TORRES @ Rock & Roll Hotel


A red light shines on Mackenzie Scott’s face and she stares straight ahead. As she sings the chorus of “A Proper Polish Welcome,” blue-lit fog rolls through from the back of the stage, hiding the drummer and sweeping past Scott’s outline. The scene takes the crowd into a new dimension where only Scott’s meditative harmonies and careful changes of chords matter.


At the Rock & Roll Hotel on Tuesday night, Scott performed as Torres for a packed house of eager, captivated concertgoers. With her smooth vocals slightly but tastefully covered under mixed layers of dark and bellowing instrumentation, Scott narrated songs inspired by daily observations of friends, family and strangers.

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“I’m just kind of pulling from the people that I observe daily,” Scott said backstage before her performance, “I’m always looking for the human element to each person’s story, the thing that makes that story universally relatable.”


Her songs resonated with the audience, a crowd of individuals sharing a commonality of deep appreciation and apparent knowledge of music despite the large diversity of ages represented. They held on to each note as the electronic keyboard outro of a track made its way away from the ears, only then clapping heavily in gratitude from the calculated and magical instrumentation happening on stage, the thoughts from Scott’s mind being shared.


“That’s what people are picking up on, is the universality of the story. The whole point of doing it is to connect and to have people find themselves in the songs,” Scott said.


Scott and her live band delivered a set of mostly songs off her 2015 album, Sprinter. With the intensity in Scott’s lyrics paired with her guitar spouting through intervals and chords, Torres told a story in the way only she can. Even with all of the thought that goes into the instrumental parts Torres creates, the lyrics seem to mean the most to both her and her listeners.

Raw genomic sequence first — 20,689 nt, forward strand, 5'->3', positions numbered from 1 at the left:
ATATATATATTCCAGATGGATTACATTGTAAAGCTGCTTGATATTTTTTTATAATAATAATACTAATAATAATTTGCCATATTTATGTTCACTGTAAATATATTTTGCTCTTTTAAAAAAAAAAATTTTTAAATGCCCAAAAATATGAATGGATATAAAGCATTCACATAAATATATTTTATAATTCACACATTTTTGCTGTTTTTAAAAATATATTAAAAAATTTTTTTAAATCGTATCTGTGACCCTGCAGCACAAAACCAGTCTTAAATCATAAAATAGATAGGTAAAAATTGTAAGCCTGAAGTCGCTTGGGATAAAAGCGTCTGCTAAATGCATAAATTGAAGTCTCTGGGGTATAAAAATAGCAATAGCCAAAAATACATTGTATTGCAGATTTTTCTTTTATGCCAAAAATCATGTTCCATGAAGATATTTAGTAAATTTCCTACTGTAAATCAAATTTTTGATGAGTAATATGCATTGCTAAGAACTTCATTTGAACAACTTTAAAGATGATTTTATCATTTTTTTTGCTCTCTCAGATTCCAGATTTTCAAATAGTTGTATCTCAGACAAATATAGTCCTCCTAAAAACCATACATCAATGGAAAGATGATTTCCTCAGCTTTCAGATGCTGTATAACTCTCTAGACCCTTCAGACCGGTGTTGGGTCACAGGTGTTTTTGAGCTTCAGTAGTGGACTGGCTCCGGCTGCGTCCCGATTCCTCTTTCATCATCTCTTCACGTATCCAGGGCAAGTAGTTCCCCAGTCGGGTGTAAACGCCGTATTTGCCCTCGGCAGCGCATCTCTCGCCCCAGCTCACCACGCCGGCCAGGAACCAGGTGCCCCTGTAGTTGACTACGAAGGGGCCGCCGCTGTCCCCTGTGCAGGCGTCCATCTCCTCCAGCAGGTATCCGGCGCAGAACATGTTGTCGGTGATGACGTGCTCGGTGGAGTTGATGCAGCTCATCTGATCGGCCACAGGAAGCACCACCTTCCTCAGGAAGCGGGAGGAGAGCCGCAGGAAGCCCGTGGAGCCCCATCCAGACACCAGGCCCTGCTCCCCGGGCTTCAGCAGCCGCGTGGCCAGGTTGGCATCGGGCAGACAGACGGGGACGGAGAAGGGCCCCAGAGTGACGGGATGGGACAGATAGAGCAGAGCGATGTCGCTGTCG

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“I consider myself to be a writer more than anything,” Scott said.


After choosing the guitar as a way to present her writing along with the discovery of her vocal talents later in high school, she decided that “music was a more easily digestible format” to express emotion than writing short stories or poetry professionally was. But, she always kept the process of storytelling from her writing in her music.


“I think when I’m writing I’m asking myself if what I’m writing can stand alone as something published in a poetry book or stand alone as a novel in that form. I think by thinking that way, I’m putting the most emphasis on the storytelling, on the lyricism,” Scott said.

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On stage in matching coveralls, the band filled around Scott’s music with vibrating low-fi instrumental coatings from guitarist Cameron Kapoor and an ethereal backup vocal harmony from Erin Manning on keyboard.


Scott’s movements were alien. She swayed violently to the beat, strummed mechanically with her fingers and moved her mouth with the chords. As they played the bridge of their fourth song, “Sprinter,” Scott sang the lyrics with an angry and cruel harshness.


“Sprinter is really just about coming full circle and trying to escape where I come from only to come back around and find myself where I started but re-examining it all through a different lens,” Scott said.


Scott started the first verse of “Strange Hellos” alone with her muted chord progression, drummer Dominic Cipolla’s beat entering after a pause along with the distorted, super loud instrumentation of the others. The garage-inspired cymbals carved out the rhythm as Scott played and hummed to her guitar riff.

Torres 3“Just the natural progression of the shows was that they were getting louder and they were getting more dynamic, they were harder hitting,” Scott said, “So when I wrote the second album, I was keeping the live show in mind and I was already considering what we had done after touring with the first record and thinking about how the new record would probably be more sonically dynamic.”


After the first few verses of “Strange Hellos,” Scott let out a scream and yelled an insult into the microphone. The performance was the epitome Scott’s strength in vocalization and creativity in live arrangement, particularly in this new album. As Torres progresses in her musical endeavors, her sound will shift and transform as it has with this new tour, her ingenuity feeding and reacting to what she observes and makes.


-Everly Jazi


All Photos: Everly Jazi

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